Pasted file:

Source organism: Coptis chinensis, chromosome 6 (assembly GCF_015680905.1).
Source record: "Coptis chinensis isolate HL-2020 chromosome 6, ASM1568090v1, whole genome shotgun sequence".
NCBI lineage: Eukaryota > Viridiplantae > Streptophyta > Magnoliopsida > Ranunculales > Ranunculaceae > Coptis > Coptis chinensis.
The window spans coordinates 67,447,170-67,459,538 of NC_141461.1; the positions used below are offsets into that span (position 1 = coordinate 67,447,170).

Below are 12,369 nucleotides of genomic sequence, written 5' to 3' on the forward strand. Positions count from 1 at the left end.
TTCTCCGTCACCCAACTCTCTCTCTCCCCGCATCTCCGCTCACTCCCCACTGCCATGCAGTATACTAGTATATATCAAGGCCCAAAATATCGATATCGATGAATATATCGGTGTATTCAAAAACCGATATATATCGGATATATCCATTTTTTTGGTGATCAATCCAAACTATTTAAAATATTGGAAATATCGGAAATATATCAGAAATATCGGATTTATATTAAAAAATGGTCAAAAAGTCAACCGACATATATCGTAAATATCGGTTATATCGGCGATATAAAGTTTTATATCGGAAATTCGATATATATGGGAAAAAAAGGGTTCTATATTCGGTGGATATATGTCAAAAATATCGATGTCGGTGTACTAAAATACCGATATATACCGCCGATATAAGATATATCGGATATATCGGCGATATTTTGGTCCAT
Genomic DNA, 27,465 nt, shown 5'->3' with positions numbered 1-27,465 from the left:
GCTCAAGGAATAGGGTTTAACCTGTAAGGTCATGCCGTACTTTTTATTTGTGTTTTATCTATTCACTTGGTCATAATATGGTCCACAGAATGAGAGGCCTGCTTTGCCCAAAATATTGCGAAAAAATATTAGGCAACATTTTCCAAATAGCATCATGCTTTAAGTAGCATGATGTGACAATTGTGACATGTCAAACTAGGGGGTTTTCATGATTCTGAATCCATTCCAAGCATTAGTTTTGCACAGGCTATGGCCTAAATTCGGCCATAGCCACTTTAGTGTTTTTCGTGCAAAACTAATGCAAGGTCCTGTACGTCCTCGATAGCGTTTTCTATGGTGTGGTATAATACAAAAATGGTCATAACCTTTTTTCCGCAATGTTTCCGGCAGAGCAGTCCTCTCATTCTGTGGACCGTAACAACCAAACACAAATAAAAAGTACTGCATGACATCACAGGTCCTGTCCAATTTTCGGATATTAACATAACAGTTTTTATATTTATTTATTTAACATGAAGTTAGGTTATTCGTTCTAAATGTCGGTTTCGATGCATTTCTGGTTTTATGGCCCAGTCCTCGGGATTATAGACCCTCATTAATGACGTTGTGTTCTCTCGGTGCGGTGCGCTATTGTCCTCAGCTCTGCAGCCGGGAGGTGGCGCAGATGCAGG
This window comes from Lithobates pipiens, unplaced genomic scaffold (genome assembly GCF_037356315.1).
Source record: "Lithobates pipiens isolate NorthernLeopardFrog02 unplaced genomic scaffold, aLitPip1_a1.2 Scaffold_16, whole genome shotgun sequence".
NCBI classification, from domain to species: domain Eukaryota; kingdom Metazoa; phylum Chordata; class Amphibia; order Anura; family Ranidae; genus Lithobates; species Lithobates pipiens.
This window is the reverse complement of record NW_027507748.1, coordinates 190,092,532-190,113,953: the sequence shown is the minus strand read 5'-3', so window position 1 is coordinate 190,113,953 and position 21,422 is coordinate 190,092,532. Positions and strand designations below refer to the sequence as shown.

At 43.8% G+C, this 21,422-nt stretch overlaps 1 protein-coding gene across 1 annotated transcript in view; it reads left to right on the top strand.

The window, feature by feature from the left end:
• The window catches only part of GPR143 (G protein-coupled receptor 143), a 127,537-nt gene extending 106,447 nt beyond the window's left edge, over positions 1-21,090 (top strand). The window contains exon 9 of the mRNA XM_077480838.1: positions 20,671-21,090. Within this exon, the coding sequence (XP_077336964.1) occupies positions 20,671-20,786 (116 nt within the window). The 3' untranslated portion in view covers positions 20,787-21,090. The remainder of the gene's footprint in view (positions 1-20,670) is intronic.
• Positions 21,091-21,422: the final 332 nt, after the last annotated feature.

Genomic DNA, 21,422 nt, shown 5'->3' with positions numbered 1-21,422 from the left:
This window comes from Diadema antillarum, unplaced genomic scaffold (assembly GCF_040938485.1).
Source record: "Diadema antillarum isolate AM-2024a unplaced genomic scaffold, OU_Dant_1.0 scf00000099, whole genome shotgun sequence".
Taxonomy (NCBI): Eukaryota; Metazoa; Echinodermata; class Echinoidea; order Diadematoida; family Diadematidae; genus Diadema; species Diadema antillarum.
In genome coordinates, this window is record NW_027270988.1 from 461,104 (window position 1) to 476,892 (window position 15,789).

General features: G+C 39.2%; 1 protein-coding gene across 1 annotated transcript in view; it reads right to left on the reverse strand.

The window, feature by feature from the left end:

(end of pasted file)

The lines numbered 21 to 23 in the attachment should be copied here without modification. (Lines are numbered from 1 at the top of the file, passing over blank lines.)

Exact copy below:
In genome coordinates, this window is record NW_027270988.1 from 461,104 (window position 1) to 476,892 (window position 15,789).

General features: G+C 39.2%; 1 protein-coding gene across 1 annotated transcript in view; it reads right to left on the reverse strand.

The window, feature by feature from the left end: